Gnarls Barkley, Hammersmith Apollo, London<img src="http://www.independent.co.uk/template/ver/gfx/threestar.gif" height="1" width="1"/><img src="http://www.independent.co.uk/template/ver/gfx/threestar.gif" height="10" width="47"/>

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The Independent Culture

Gnarls Barkley first materialised in the charts in a spirit of playful mystery. Their single "Crazy" gained popularity with viral speed, captivating everyone from children to hip-hop heads, famously entering the chart at No. 1 on downloads alone, and recently being deleted by the band themselves, the only way they could stop people buying it.

But even as "Crazy" arrowed to the top, Gnarls Barkley kept their identities secret, as if the record was an enigmatic underground emission. Finally revealed as producer Danger Mouse and Atlanta rapper Cee-Lo, they continued to act like superheroes, or cartoon characters, in interviews. Along with the one-off craze for "Crazy", this has tainted them with the suspicion that they're a novelty act. Watching them live, though, and Cee-Lo in particular, you realise that they're serious, and a bigger mystery presents itself: the source of the schizoid spiritual agony which "Crazy" hints at, and is blatant on stage.

The crowd for this one-off London gig is healthy if hardly jammed, and it takes a while for an atmosphere to build. Big, bald Cee-Lo enters for "Go-Go Gadget Gospel", a title which summarises their sound, a mixture of camp fragments of Sixties spy themes, techno-hard beats, and a contrastingly heartfelt direct line to the black church.

Danger Mouse, a silent partner behind the keyboards, created this intricate, frenetic music. But Cee-Lo wrote the fascinating words, and charismatically powers the show. "The Boogie Monster" is typically announced by him as a "scary story", even though the monster in the lyrics is Cee-Lo himself, a split personality and spiritual malaise running through the songs on the album, St. Elsewhere.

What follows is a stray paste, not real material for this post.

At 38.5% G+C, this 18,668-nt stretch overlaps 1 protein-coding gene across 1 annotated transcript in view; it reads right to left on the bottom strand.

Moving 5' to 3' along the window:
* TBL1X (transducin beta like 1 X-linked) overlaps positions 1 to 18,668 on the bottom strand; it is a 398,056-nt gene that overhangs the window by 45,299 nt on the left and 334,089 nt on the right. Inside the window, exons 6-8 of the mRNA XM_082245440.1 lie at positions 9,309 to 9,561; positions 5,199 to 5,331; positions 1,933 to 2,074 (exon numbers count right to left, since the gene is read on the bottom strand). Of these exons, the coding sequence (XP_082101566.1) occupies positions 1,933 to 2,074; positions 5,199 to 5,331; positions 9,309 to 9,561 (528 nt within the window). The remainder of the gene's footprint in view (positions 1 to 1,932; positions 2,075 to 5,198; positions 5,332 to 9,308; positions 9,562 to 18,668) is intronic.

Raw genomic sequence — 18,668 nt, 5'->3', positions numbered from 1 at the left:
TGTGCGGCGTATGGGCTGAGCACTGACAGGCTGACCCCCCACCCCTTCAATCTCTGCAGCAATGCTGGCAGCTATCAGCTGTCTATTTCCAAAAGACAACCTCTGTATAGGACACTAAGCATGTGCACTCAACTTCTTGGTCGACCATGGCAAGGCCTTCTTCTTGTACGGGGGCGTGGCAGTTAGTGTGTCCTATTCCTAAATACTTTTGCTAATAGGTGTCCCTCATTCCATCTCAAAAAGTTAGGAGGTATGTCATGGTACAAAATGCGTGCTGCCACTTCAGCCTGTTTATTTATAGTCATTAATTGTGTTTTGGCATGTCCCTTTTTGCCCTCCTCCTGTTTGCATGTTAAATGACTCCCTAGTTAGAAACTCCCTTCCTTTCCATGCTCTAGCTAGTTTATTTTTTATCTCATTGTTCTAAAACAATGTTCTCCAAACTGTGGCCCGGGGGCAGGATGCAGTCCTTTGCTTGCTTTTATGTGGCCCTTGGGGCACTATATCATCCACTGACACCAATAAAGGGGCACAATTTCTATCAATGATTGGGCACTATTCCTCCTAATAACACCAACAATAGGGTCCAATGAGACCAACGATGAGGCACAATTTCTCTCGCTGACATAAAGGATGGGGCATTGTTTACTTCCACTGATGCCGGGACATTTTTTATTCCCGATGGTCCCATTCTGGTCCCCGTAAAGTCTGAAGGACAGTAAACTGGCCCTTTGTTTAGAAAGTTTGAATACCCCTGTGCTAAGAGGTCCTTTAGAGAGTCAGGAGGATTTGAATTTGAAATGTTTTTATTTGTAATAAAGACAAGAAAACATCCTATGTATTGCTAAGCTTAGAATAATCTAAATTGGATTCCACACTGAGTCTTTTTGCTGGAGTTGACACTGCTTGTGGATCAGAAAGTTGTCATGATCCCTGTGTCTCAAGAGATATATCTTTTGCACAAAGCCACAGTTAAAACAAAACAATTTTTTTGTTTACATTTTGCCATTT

The many band-members moving and clapping on stage make it seem a happy, lively place. But it's on "Just a Thought", about suicide, then "St. Elsewhere", about a flawed fantasy of escape, that a darker, more magnetic emotional connection is made. While Danger Mouse's keyboards swirl, Cee-Lo hangs on to the mic and throws his head back, transported. There's a soulful yearning in his voice that only comes out live. This isn't to discount the sheer sense of fun in Gnarls Barkley. "Crazy" plugs into all their virtues. When it comes, Danger Mouse's keyboards are smooth yet churchy, Cee-Lo lets rip with a gospel roar, and the crowd happily join in. Encouragingly for the band, they mostly stay for the encore, rightly feeling there's more here than a one-hit wonder.

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